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Levy Hits the Bullseye with 'Directing Animation'

Without good direction, you end up with drek. Problems with sequence timing or the render pipeline can be solved with relative ease – problems of mismanagement are difficult to overcome and usually spell doom. Animation directors aren’t directing animation, they’re directing a group of people who are working in arguably the most time consuming and exacting of creative mediums. David Levy's new book Directing Animation at its heart strives to teach the reader how to keep an animation production crew happy, productive and on task.

Problems with personnel are most often problems of poor management. Except, of course, for the Transformers t-shirt adorned compositor in the cubby at the end of the hall – he knows he’s good, he lets everyone know that several times a day, he’s unmanageable but indispensable, so nobody likes him nor ever will.

All kidding aside, without proper guidance and a clear understanding of project goals and expectations, even the most talented and hard working group of people will soon flounder and grind to a halt. This is never more apparent than on an animated production.  Whether a commercial, short film, TV series or feature film, animated projects require precise integration of an enormous amount of detailed work, always done with less time, money and manpower than desired.  Without good direction, you end up with drek.  Problems with sequence timing or the render pipeline can be solved with relative ease – problems of mismanagement are difficult to overcome and usually spell doom. 

With that in mind I encourage you to buy David Levy’s newest book, Directing Animation.  The industry seems so singularly focused on the “artistic” and “technical” aspects of animation production that little is written or discussed about the “people” side of the process.  The exception, of course, is when animators go out drinking and spend the evening stabbing each other in the back.

The director’s job is just that, to direct the production of a show.  It’s a communication job above all else.  David has distilled down for the reader the essence of directing animation.  His focus is not on history or technique, but on the human side of the business. His goal in writing this book is:

“I wanted my readers to come away with the idea that directing animation is a lot more than asking the animator to adjust a walk cycle or put some extra squash before a character jumps into the air. The truth is that you don't direct animation. You don't ask Bugs Bunny to try another take that's even wilder. You direct an animator who does the animation. To do this effectively, besides the obvious creative skill set needed, you also have to able to work with people. In addition, the animation director, as a leader, has the obligation of establishing a proper process, an achievable schedule, and fostering a professional and supportive working environment. Animation directors can't be fully successful by ignoring all the non-fun duties that go along with their title.”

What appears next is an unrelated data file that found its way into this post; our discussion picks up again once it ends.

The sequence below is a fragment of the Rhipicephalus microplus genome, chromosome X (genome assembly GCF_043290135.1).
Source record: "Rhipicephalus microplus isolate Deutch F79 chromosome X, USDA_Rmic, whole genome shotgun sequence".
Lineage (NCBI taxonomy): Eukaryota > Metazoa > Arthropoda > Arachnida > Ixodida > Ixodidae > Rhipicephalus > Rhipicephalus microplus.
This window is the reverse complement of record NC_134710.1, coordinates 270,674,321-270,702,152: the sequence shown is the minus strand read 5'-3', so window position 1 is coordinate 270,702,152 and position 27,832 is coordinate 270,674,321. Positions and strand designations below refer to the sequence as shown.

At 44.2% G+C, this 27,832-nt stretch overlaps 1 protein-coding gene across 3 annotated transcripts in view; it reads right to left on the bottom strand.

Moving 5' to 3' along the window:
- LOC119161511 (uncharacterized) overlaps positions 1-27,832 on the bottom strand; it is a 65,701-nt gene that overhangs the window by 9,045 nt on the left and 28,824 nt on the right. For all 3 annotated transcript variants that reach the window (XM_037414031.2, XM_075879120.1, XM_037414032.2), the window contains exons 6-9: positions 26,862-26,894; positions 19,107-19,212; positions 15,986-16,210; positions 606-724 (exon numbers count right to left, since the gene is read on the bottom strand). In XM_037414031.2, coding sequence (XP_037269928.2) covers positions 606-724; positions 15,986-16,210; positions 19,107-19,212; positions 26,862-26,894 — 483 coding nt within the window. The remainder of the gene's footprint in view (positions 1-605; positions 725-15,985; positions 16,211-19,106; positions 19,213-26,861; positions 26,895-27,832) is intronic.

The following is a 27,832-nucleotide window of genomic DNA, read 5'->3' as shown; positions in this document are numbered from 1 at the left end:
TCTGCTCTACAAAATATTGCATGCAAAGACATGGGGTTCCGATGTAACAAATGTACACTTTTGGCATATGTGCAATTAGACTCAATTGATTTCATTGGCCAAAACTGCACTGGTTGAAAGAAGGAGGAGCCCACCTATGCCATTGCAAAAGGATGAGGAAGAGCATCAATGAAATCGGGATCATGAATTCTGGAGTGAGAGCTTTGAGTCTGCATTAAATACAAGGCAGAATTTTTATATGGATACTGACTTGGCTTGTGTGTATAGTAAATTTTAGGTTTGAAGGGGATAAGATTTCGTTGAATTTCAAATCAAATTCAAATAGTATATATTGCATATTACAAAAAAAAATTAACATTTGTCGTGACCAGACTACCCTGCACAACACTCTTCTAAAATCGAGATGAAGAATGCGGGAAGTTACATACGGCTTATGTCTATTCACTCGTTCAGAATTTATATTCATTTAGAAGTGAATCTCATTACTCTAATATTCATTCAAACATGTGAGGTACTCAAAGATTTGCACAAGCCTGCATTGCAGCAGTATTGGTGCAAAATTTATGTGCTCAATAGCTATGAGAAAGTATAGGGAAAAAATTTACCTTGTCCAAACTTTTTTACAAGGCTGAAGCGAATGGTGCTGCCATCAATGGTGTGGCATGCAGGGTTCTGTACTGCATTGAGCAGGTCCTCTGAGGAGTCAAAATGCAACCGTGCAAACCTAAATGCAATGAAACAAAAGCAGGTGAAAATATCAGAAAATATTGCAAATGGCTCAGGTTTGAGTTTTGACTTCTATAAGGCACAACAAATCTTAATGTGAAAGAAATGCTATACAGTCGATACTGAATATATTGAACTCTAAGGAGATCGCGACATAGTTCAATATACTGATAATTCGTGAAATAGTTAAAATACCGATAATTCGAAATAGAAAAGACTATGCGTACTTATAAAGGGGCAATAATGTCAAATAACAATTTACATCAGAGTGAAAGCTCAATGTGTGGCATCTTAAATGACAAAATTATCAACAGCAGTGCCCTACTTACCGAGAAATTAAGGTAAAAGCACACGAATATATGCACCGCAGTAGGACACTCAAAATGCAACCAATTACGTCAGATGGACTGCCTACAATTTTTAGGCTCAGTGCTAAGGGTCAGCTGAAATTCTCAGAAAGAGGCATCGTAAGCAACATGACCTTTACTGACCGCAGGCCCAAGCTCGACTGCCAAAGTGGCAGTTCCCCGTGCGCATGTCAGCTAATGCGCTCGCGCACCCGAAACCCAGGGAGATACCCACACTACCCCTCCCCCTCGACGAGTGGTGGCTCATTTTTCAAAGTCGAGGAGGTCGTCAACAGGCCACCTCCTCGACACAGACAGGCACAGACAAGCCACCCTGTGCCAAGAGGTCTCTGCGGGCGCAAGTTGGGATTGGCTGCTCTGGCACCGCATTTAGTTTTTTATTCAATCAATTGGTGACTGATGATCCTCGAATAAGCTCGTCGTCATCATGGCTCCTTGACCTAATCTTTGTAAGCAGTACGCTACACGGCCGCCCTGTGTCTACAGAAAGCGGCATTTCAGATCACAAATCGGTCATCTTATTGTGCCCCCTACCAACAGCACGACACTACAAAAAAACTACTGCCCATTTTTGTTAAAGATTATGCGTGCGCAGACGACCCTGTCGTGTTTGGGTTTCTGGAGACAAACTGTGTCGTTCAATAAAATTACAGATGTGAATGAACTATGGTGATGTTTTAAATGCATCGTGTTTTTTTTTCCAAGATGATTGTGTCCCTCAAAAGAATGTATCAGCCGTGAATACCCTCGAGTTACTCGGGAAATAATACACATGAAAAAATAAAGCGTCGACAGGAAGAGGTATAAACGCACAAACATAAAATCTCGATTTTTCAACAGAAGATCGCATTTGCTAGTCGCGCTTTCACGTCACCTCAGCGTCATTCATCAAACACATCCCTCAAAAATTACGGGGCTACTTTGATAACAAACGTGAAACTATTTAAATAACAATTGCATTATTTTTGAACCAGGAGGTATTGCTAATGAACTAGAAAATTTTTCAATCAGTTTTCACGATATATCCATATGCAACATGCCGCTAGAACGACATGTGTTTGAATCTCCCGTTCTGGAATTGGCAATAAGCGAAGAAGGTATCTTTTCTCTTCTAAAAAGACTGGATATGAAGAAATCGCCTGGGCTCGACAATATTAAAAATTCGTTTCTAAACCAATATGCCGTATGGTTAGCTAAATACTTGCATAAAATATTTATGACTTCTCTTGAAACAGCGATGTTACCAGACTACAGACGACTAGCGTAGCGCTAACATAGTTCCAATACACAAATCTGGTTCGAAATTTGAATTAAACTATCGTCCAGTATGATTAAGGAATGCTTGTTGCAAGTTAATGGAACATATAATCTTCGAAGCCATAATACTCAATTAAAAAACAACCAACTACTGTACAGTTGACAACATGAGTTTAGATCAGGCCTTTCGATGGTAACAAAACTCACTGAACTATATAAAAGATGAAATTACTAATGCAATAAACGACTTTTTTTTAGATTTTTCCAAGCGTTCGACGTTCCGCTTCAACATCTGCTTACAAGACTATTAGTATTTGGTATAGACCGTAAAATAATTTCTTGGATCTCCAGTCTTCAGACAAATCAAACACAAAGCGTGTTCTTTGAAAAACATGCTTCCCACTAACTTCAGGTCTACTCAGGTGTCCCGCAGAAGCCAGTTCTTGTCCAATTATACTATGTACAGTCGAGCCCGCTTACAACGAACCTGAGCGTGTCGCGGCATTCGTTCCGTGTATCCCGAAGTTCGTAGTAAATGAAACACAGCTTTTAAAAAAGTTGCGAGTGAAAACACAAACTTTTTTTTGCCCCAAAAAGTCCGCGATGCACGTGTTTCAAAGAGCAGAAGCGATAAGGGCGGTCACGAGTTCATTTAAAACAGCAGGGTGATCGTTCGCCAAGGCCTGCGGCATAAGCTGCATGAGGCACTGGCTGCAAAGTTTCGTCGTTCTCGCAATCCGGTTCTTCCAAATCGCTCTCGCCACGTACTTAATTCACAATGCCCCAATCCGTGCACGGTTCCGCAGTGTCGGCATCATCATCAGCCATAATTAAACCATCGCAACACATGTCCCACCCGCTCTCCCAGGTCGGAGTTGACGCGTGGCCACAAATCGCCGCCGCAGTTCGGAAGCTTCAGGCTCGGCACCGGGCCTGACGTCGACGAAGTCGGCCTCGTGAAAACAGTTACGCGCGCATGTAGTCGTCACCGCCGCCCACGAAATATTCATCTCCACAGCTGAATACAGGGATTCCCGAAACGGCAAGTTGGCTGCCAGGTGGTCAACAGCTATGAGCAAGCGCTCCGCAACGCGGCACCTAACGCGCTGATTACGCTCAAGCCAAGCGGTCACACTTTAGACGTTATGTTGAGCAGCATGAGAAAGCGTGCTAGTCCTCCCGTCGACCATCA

The book includes specific chapters on directing independent films, commercials, television series, feature films and webtoon/webisodes in addition to chapters that talk in broader brushstrokes about the process, the challenges and responsibilities of directing animation.  Copiously illustrated with relevant images, the book is well thought out and concise, never preachy or off target. David writes in an engaging style that captures your attention without smacking you over the head. Directing Animation at its heart strives to teach the reader how to keep an animation production crew happy, productive and on task.  Animation directors aren’t directing animation, they’re directing a group of people who are working in arguably the most time consuming and exacting of creative mediums.  Managing the process, getting a good outcome, is about leadership, working with people, making sure they know what to do, how to do it and when it needs to be done.   

What makes this book so powerful is the way David weaves his own real-life directing experience, alongside those of other well-known animators and directors, into the very fabric of book.  There’s no finger wagging here.  He’s not talking at you – he’s taking you along a contextually rich and wonderfully annotated journey through the world of animation directing.  There is no substitute for having actually “been there, done that.”  The book makes its points through the dissection of real productions, real experiences and the critical analysis of the process that only intelligent hindsight and knowledgeable assessment can bring.  There are many people in the business who “think” they know. David actually does.  Directing Animation is a must-have for anyone serious about animation. 

DIRECTING ANIMATION (Allworth Press, November 2010, Trade Paperback, $24.95, 978-1-58115-746-8)